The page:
Preschools in New York have almost mythical status among parents. For those who haven't had the pleasure of the introduction here goes...getting into preschool in New York is pretty much like getting into college minus number 2 pencils, plus graham crackers. There are tours, essays, application fees, interviews, listing of extracurricular activities, five digit tuition fees, etc.
You might be saying to yourself, that is absurd! Well, it is.
It's also a fact. I've been on a boatload of these tours lately, and, just like when I was applying to colleges, I've noticed that there are always the usual cast of characters following the director around the pint sized chairs and sensory play area.
The Nodders: I'll just tell you upfront that these are my least favorites. The nodders always sit or place themselves as close to the tour leader as possible and make ferocious eye contact at all times. They enthusiastically nod at everything that is said, often grinning and laughing at jokes. You know that they are just trying to look engaged, but they end up reminding everyone of the bobblehead sports dolls my grandfather collected. Bonus points when they interject with awkward quips like, "That's so darling!"
The "Just a Formality" Couple: These are the people who are just on the tour because everyone has to take the tour. Even if they shower with the board members of the school at the Harvard Club or whatnot. The mother is usually carrying a current season Celine or Chanel bag roughly the size of my bathroom and sporting a fresh blowout and a bored look on her face. The husband is wearing a Brioni suit and checking his phone every 5 minutes. Sometimes they even refuse to put on the name tags and they jet for the Town Car idling outside as soon as possible.
The 20 Question-er: Any questions? The 20's can never let that just hang out there. They need to ask another question. Often they take the form of things that are awkward, like "How many spots are there for 2 year olds born in August?" Or silly, like "Do you serve only organic snacks?" These people guarantee that you will never get out of the tour without forcing the preschool director to repeat things that are just common sense (children will be allowed to pee at school, yes) or early-slash-on time.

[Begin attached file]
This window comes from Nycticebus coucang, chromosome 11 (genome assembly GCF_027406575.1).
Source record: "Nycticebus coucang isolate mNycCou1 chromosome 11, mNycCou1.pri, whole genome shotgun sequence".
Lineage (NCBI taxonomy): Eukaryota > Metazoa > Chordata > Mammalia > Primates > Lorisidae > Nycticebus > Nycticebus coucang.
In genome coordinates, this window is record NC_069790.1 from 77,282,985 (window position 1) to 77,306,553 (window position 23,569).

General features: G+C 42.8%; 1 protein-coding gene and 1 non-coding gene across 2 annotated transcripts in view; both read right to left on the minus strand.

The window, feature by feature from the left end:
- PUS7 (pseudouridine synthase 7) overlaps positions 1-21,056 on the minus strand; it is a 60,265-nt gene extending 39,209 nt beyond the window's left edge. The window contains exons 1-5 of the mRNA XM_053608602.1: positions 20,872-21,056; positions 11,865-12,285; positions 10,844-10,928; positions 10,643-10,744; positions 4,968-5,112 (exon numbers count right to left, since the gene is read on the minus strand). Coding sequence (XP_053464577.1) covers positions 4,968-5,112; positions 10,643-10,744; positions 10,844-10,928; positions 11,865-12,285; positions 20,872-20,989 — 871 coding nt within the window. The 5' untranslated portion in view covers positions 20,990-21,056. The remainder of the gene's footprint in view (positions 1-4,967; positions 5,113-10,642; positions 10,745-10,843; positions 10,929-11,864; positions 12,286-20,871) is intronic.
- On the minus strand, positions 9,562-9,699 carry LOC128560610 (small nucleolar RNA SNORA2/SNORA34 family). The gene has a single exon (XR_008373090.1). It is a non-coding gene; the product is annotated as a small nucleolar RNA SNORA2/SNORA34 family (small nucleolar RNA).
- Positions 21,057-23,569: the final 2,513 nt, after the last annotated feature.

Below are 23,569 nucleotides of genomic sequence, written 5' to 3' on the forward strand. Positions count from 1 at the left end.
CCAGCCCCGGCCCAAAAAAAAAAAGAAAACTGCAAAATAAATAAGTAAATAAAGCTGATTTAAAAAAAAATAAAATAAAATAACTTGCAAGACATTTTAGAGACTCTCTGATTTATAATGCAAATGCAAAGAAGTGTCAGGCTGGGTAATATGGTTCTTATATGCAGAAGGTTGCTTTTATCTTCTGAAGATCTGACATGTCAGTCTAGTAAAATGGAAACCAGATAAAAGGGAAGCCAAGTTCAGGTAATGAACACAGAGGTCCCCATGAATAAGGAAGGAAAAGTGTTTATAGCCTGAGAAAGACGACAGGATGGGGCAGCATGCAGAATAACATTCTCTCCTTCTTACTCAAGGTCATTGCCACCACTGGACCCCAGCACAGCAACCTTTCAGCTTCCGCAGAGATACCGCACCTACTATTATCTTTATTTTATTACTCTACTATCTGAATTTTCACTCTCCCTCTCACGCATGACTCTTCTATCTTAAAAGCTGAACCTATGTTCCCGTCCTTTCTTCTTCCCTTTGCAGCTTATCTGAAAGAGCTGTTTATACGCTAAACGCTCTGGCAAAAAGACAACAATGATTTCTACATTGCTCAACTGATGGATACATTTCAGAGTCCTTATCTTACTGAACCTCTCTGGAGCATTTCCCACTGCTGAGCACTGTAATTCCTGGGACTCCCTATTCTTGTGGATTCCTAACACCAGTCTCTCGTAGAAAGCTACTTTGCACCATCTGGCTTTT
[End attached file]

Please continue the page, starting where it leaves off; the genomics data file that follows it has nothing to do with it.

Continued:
The Expecting: The general age of parents in New York is a little older and people seem to have kids back-to-back, so there is always at least one pregnant woman, but I went on one tour with as many as four. One director remarked that on a past tour, one woman actually went into labor on the tour. They generally look exhausted and fairly casual, depending on the trimester. They always ask about the school's sibling policy and ask to take the elevators.
The Student: The Student often overlaps with the Nodders. In addition to nodding vehemently, this person also whips out a small notebook and pen and begins intently jotting things down as the tour leader speaks. I mean, I get it. We see a lot of schools, but really? We're not discussing the finer points of tax policy, it's preschool. Make some notes after you walk out the door. They often ask facts and figures questions, which the 20 Question-ers love because they can follow up with another 3 queries. May even ask about when the school gives homework.
What to Wear
Alright, so, you're sitting on these tours, listening to how many highly educated people will teach your darling child the ins and outs of finger painting for the price of a luxury car. But what are you wearing?
My thought was to keep it pretty basic. You want to look like a responsible parent, one who can get out the door in pants without an elastic waistband, but not so put together that the staff thinks that you spend more quality time with your hair stylist than with your child. Most tours are mid-morning (so you can see the kids in action) and most people will be heading to work afterwards, so men might be in suits, but women tend to be a little more casual. I like the idea of incorporating basics in your closet (like knee high Frye boots) or basic dark grey pants (the ever reliable Theory Max C pants), with a new cardigan.
For sweaters, I really like a burgundy/oxblood open cardigan like this one from Topshop or splurge on a cashmere V-neck like this J. Crew sweater. I also like the idea of adding a pussy bow blouse (like this long sleeve or this sleeveless) to any outfit to amp up the warmth potential and the formality without looking fussy.
Since most tours are a solid walk away and take place in late fall, I think flat shoes or comfortable heels are a must. I'm also just looking for any reason to add these Rag & Bone boots to my closet. ANY REASON AT ALL. If you opt for real heels, stash a pair of flats in your tote, along with a small pad and paper (take notes afterwards, not during, the tour) along with some names for the thank you note. For this reason, I prefer a satchel style bag, like Rebecca Minkoff MAB or the Coach Legacy Hobo.
Any we haven't even gotten to the playgroup-interviews...